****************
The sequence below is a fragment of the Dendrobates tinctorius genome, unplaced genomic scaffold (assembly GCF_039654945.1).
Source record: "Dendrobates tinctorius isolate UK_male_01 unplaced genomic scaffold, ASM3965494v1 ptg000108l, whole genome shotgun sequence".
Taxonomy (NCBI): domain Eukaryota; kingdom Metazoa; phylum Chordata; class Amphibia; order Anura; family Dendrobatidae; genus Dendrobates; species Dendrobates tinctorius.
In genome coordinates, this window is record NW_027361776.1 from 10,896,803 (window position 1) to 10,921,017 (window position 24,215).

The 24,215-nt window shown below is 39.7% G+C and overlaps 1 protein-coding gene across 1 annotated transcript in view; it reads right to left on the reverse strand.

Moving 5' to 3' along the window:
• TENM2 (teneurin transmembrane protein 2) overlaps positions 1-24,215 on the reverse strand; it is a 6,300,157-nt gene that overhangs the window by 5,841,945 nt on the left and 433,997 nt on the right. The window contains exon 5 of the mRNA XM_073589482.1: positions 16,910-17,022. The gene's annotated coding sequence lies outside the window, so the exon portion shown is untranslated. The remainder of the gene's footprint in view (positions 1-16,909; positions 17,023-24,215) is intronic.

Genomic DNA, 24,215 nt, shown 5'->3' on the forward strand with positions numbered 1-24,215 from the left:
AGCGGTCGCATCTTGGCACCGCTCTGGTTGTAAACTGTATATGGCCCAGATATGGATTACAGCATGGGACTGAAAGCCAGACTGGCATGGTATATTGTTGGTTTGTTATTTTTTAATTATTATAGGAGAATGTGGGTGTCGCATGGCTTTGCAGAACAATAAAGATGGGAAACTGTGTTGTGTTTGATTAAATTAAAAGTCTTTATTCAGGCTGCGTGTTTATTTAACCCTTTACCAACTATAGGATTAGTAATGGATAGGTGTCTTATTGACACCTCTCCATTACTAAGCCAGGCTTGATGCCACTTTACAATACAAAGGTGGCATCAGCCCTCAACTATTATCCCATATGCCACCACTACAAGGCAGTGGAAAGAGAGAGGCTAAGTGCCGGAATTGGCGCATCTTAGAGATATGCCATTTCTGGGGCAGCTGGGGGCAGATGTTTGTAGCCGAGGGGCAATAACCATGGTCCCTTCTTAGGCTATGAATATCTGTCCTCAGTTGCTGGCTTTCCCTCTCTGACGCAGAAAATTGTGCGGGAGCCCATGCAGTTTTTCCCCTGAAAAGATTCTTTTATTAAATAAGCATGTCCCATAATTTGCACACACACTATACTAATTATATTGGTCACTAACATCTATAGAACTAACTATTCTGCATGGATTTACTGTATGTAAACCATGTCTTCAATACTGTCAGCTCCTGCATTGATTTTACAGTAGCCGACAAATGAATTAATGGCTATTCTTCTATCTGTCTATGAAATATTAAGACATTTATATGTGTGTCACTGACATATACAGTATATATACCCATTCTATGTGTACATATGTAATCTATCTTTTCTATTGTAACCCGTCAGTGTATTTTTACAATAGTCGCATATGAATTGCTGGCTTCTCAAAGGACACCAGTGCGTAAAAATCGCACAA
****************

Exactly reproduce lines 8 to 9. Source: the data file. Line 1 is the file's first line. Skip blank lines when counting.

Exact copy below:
Genomic DNA, 24,215 nt, shown 5'->3' on the forward strand with positions numbered 1-24,215 from the left:
AGCGGTCGCATCTTGGCACCGCTCTGGTTGTAAACTGTATATGGCCCAGATATGGATTACAGCATGGGACTGAAAGCCAGACTGGCATGGTATATTGTTGGTTTGTTATTTTTTAATTATTATAGGAGAATGTGGGTGTCGCATGGCTTTGCAGAACAATAAAGATGGGAAACTGTGTTGTGTTTGATTAAATTAAAAGTCTTTATTCAGGCTGCGTGTTTATTTAACCCTTTACCAACTATAGGATTAGTAATGGATAGGTGTCTTATTGACACCTCTCCATTACTAAGCCAGGCTTGATGCCACTTTACAATACAAAGGTGGCATCAGCCCTCAACTATTATCCCATATGCCACCACTACAAGGCAGTGGAAAGAGAGAGGCTAAGTGCCGGAATTGGCGCATCTTAGAGATATGCCATTTCTGGGGCAGCTGGGGGCAGATGTTTGTAGCCGAGGGGCAATAACCATGGTCCCTTCTTAGGCTATGAATATCTGTCCTCAGTTGCTGGCTTTCCCTCTCTGACGCAGAAAATTGTGCGGGAGCCCATGCAGTTTTTCCCCTGAAAAGATTCTTTTATTAAATAAGCATGTCCCATAATTTGCACACACACTATACTAATTATATTGGTCACTAACATCTATAGAACTAACTATTCTGCATGGATTTACTGTATGTAAACCATGTCTTCAATACTGTCAGCTCCTGCATTGATTTTACAGTAGCCGACAAATGAATTAATGGCTATTCTTCTATCTGTCTATGAAATATTAAGACATTTATATGTGTGTCACTGACATATACAGTATATATACCCATTCTATGTGTACATATGTAATCTATCTTTTCTATTGTAACCCGTCAGTGTATTTTTACAATAGTCGCATATGAATTGCTGGCTTCTCAAAGGACACCAGTGCGTAAAAATCGCACAA